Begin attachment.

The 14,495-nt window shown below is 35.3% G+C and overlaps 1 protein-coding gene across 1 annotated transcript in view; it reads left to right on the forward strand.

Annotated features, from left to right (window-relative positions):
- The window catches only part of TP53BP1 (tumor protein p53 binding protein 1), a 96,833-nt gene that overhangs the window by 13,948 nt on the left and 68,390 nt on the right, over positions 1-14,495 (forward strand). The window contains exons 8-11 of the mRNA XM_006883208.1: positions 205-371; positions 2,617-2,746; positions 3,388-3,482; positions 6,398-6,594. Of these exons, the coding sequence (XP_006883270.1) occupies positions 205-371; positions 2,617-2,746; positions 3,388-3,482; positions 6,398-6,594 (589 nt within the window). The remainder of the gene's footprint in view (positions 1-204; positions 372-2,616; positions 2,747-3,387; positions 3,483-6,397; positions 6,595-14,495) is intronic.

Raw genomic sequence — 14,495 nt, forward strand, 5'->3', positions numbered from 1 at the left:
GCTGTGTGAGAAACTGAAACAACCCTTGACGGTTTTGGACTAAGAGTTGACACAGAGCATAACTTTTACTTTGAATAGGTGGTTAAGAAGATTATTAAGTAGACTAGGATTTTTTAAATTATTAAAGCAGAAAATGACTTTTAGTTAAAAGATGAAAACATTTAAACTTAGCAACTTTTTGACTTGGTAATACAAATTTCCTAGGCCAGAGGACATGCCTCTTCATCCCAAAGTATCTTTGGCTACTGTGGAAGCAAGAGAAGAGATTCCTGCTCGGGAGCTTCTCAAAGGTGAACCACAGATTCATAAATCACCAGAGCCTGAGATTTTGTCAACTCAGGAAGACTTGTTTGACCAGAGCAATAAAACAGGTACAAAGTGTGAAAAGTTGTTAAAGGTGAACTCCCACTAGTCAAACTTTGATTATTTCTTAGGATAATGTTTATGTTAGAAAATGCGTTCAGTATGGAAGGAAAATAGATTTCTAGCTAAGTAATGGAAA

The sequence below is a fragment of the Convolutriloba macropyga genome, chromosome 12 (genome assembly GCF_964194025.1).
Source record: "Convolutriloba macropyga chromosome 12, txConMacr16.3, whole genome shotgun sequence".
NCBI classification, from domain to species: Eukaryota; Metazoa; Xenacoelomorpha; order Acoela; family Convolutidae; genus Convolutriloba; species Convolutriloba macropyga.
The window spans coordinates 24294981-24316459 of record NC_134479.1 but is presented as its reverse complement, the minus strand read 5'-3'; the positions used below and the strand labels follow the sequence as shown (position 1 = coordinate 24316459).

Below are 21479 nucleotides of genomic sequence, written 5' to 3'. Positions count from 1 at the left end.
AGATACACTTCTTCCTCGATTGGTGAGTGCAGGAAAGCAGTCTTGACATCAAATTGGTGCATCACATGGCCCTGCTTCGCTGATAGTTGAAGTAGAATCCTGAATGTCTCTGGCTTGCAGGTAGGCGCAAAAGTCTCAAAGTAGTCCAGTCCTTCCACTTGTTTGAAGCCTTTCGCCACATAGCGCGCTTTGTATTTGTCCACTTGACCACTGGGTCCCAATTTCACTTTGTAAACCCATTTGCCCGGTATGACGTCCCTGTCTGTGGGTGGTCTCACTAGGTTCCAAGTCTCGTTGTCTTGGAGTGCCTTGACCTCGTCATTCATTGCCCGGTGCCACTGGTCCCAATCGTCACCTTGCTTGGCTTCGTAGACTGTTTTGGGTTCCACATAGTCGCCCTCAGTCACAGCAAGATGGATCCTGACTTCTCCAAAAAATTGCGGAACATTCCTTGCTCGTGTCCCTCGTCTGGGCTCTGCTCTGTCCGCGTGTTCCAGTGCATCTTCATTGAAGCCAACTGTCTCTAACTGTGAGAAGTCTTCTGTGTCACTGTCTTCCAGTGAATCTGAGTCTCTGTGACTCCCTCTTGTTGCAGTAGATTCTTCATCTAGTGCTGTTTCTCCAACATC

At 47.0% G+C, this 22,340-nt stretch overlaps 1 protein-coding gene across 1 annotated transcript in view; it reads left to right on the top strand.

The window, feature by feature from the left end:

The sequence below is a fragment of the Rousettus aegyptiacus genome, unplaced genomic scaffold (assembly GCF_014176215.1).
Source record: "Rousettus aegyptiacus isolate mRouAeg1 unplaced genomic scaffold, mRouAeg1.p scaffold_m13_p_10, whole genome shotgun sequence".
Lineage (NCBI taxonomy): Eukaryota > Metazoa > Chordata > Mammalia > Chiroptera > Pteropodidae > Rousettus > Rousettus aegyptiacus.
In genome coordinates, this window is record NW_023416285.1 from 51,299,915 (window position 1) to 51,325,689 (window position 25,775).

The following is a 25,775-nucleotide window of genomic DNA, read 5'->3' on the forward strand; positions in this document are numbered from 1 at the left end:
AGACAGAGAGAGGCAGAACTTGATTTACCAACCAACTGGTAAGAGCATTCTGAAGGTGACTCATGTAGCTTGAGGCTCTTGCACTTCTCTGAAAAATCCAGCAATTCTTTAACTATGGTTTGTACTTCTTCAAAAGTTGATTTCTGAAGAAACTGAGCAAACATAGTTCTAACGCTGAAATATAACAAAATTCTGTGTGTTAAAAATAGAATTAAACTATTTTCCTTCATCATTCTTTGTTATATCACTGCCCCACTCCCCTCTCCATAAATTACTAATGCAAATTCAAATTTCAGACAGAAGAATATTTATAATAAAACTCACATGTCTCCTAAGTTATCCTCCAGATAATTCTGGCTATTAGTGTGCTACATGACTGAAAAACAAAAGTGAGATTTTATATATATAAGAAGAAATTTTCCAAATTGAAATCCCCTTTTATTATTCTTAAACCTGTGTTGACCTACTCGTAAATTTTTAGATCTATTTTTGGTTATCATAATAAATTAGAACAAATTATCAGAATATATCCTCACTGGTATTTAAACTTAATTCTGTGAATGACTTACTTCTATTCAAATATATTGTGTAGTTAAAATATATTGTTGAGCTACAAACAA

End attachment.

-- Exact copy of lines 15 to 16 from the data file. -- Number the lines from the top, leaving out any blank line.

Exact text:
Source record: "Rousettus aegyptiacus isolate mRouAeg1 unplaced genomic scaffold, mRouAeg1.p scaffold_m13_p_10, whole genome shotgun sequence".
Lineage (NCBI taxonomy): Eukaryota > Metazoa > Chordata > Mammalia > Chiroptera > Pteropodidae > Rousettus > Rousettus aegyptiacus.